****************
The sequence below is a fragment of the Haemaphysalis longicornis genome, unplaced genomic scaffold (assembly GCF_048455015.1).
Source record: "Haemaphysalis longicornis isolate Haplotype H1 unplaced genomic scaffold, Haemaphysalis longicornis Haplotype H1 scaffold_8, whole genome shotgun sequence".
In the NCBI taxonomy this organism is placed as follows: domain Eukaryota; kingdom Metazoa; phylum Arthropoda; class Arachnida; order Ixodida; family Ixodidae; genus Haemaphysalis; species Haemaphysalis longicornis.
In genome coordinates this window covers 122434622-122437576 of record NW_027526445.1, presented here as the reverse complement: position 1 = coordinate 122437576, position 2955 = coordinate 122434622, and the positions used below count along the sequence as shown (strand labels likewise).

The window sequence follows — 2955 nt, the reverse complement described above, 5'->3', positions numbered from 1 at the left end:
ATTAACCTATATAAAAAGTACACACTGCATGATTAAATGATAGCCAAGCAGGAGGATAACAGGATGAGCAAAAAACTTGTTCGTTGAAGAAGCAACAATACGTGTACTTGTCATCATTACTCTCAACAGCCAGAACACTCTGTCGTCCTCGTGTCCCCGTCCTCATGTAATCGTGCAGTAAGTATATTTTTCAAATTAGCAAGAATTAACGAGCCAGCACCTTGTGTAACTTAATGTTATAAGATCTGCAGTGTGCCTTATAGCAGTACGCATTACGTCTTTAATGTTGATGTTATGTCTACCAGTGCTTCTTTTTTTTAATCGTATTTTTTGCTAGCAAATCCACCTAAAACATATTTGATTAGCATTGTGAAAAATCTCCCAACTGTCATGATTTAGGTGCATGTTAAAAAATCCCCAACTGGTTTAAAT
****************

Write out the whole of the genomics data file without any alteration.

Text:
The sequence below is a fragment of the Haemaphysalis longicornis genome, unplaced genomic scaffold (assembly GCF_048455015.1).
Source record: "Haemaphysalis longicornis isolate Haplotype H1 unplaced genomic scaffold, Haemaphysalis longicornis Haplotype H1 scaffold_8, whole genome shotgun sequence".
In the NCBI taxonomy this organism is placed as follows: domain Eukaryota; kingdom Metazoa; phylum Arthropoda; class Arachnida; order Ixodida; family Ixodidae; genus Haemaphysalis; species Haemaphysalis longicornis.
In genome coordinates this window covers 122434622-122437576 of record NW_027526445.1, presented here as the reverse complement: position 1 = coordinate 122437576, position 2955 = coordinate 122434622, and the positions used below count along the sequence as shown (strand labels likewise).

The window sequence follows — 2955 nt, the reverse complement described above, 5'->3', positions numbered from 1 at the left end:
ATTAACCTATATAAAAAGTACACACTGCATGATTAAATGATAGCCAAGCAGGAGGATAACAGGATGAGCAAAAAACTTGTTCGTTGAAGAAGCAACAATACGTGTACTTGTCATCATTACTCTCAACAGCCAGAACACTCTGTCGTCCTCGTGTCCCCGTCCTCATGTAATCGTGCAGTAAGTATATTTTTCAAATTAGCAAGAATTAACGAGCCAGCACCTTGTGTAACTTAATGTTATAAGATCTGCAGTGTGCCTTATAGCAGTACGCATTACGTCTTTAATGTTGATGTTATGTCTACCAGTGCTTCTTTTTTTTAATCGTATTTTTTGCTAGCAAATCCACCTAAAACATATTTGATTAGCATTGTGAAAAATCTCCCAACTGTCATGATTTAGGTGCATGTTAAAAAATCCCCAACTGGTTTAAAT